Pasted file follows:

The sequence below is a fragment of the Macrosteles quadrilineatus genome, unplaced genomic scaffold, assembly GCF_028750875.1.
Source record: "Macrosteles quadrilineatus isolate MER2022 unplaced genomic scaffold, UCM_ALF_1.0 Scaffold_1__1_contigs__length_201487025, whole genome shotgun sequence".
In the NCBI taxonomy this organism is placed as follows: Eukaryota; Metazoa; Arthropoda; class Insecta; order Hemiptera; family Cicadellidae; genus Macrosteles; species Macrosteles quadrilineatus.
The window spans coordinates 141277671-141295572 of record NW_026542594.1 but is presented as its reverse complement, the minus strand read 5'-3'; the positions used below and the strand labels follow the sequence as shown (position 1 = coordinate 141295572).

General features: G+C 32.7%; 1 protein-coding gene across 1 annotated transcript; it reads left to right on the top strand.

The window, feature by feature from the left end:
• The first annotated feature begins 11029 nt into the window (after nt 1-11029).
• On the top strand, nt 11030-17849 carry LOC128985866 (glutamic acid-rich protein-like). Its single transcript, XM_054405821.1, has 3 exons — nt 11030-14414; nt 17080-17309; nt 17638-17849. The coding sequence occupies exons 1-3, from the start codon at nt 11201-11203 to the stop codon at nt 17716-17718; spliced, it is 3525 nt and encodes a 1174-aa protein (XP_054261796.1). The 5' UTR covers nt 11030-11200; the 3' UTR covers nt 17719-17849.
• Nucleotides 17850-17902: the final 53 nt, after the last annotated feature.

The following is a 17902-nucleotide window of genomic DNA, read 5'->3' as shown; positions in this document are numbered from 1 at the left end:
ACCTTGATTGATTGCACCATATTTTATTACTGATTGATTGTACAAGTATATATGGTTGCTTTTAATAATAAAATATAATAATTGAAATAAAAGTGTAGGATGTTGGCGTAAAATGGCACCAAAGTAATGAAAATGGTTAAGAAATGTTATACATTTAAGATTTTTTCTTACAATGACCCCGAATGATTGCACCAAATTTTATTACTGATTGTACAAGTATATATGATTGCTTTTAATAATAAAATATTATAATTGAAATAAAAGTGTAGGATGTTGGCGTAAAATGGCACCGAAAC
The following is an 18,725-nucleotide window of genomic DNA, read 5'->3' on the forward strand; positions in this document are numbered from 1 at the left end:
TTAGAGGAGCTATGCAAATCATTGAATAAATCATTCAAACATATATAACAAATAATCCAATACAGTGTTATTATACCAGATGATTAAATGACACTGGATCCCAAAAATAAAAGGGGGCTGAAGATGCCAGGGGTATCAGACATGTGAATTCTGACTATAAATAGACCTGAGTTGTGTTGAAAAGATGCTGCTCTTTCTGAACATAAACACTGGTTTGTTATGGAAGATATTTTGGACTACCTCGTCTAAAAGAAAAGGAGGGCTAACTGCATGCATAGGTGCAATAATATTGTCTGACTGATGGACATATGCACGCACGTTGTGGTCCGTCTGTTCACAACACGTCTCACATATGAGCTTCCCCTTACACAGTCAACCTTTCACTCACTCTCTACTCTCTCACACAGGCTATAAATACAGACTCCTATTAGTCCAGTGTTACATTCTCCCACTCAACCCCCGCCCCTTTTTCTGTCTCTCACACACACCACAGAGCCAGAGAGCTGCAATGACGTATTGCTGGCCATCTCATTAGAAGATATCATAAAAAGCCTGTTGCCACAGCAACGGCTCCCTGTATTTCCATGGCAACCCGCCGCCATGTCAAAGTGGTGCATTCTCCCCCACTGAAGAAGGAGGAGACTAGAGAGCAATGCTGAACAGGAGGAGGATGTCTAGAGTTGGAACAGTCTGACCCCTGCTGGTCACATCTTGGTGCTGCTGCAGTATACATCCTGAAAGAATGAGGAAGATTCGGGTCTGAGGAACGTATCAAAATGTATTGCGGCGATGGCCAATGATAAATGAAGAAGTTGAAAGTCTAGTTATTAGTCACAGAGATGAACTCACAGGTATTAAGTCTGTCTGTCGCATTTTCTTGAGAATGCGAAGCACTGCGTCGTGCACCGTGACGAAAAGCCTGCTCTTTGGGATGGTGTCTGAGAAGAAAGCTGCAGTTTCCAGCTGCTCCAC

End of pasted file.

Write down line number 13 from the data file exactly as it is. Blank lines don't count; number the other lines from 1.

TTAGAGGAGCTATGCAAATCATTGAATAAATCATTCAAACATATATAACAAATAATCCAATACAGTGTTATTATACCAGATGATTAAATGACACTGGATCCCAAAAATAAAAGGGGGCTGAAGATGCCAGGGGTATCAGACATGTGAATTCTGACTATAAATAGACCTGAGTTGTGTTGAAAAGATGCTGCTCTTTCTGAACATAAACACTGGTTTGTTATGGAAGATATTTTGGACTACCTCGTCTAAAAGAAAAGGAGGGCTAACTGCATGCATAGGTGCAATAATATTGTCTGACTGATGGACATATGCACGCACGTTGTGGTCCGTCTGTTCACAACACGTCTCACATATGAGCTTCCCCTTACACAGTCAACCTTTCACTCACTCTCTACTCTCTCACACAGGCTATAAATACAGACTCCTATTAGTCCAGTGTTACATTCTCCCACTCAACCCCCGCCCCTTTTTCTGTCTCTCACACACACCACAGAGCCAGAGAGCTGCAATGACGTATTGCTGGCCATCTCATTAGAAGATATCATAAAAAGCCTGTTGCCACAGCAACGGCTCCCTGTATTTCCATGGCAACCCGCCGCCATGTCAAAGTGGTGCATTCTCCCCCACTGAAGAAGGAGGAGACTAGAGAGCAATGCTGAACAGGAGGAGGATGTCTAGAGTTGGAACAGTCTGACCCCTGCTGGTCACATCTTGGTGCTGCTGCAGTATACATCCTGAAAGAATGAGGAAGATTCGGGTCTGAGGAACGTATCAAAATGTATTGCGGCGATGGCCAATGATAAATGAAGAAGTTGAAAGTCTAGTTATTAGTCACAGAGATGAACTCACAGGTATTAAGTCTGTCTGTCGCATTTTCTTGAGAATGCGAAGCACTGCGTCGTGCACCGTGACGAAAAGCCTGCTCTTTGGGATGGTGTCTGAGAAGAAAGCTGCAGTTTCCAGCTGCTCCAC